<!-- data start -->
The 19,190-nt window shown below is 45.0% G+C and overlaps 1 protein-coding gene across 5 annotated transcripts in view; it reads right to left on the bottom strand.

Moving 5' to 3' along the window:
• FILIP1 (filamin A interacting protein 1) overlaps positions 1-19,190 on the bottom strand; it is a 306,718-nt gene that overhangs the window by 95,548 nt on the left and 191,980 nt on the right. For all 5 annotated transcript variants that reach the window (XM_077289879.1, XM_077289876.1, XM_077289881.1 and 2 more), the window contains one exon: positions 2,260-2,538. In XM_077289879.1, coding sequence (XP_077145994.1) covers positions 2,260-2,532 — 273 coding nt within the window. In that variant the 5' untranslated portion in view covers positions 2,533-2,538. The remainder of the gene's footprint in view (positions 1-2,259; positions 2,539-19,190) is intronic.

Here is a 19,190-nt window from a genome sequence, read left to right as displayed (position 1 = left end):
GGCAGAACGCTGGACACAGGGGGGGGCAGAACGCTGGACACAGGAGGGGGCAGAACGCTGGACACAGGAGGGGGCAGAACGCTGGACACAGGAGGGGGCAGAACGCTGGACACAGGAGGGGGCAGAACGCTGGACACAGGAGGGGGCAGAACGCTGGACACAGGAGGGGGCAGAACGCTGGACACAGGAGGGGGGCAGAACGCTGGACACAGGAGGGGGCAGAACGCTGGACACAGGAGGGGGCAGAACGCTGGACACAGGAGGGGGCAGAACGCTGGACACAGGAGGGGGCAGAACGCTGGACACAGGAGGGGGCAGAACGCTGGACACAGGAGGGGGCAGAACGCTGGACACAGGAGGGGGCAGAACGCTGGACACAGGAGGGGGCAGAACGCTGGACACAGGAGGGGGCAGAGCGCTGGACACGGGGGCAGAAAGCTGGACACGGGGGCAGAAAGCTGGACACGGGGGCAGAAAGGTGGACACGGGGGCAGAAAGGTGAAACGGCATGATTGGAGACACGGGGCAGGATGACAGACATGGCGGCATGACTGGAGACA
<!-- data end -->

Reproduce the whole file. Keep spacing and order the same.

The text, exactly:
The 19,190-nt window shown below is 45.0% G+C and overlaps 1 protein-coding gene across 5 annotated transcripts in view; it reads right to left on the bottom strand.

Moving 5' to 3' along the window:
• FILIP1 (filamin A interacting protein 1) overlaps positions 1-19,190 on the bottom strand; it is a 306,718-nt gene that overhangs the window by 95,548 nt on the left and 191,980 nt on the right. For all 5 annotated transcript variants that reach the window (XM_077289879.1, XM_077289876.1, XM_077289881.1 and 2 more), the window contains one exon: positions 2,260-2,538. In XM_077289879.1, coding sequence (XP_077145994.1) covers positions 2,260-2,532 — 273 coding nt within the window. In that variant the 5' untranslated portion in view covers positions 2,533-2,538. The remainder of the gene's footprint in view (positions 1-2,259; positions 2,539-19,190) is intronic.

Here is a 19,190-nt window from a genome sequence, read left to right as displayed (position 1 = left end):
GGCAGAACGCTGGACACAGGGGGGGGCAGAACGCTGGACACAGGAGGGGGCAGAACGCTGGACACAGGAGGGGGCAGAACGCTGGACACAGGAGGGGGCAGAACGCTGGACACAGGAGGGGGCAGAACGCTGGACACAGGAGGGGGCAGAACGCTGGACACAGGAGGGGGCAGAACGCTGGACACAGGAGGGGGGCAGAACGCTGGACACAGGAGGGGGCAGAACGCTGGACACAGGAGGGGGCAGAACGCTGGACACAGGAGGGGGCAGAACGCTGGACACAGGAGGGGGCAGAACGCTGGACACAGGAGGGGGCAGAACGCTGGACACAGGAGGGGGCAGAACGCTGGACACAGGAGGGGGCAGAACGCTGGACACAGGAGGGGGCAGAACGCTGGACACAGGAGGGGGCAGAGCGCTGGACACGGGGGCAGAAAGCTGGACACGGGGGCAGAAAGCTGGACACGGGGGCAGAAAGGTGGACACGGGGGCAGAAAGGTGAAACGGCATGATTGGAGACACGGGGCAGGATGACAGACATGGCGGCATGACTGGAGACA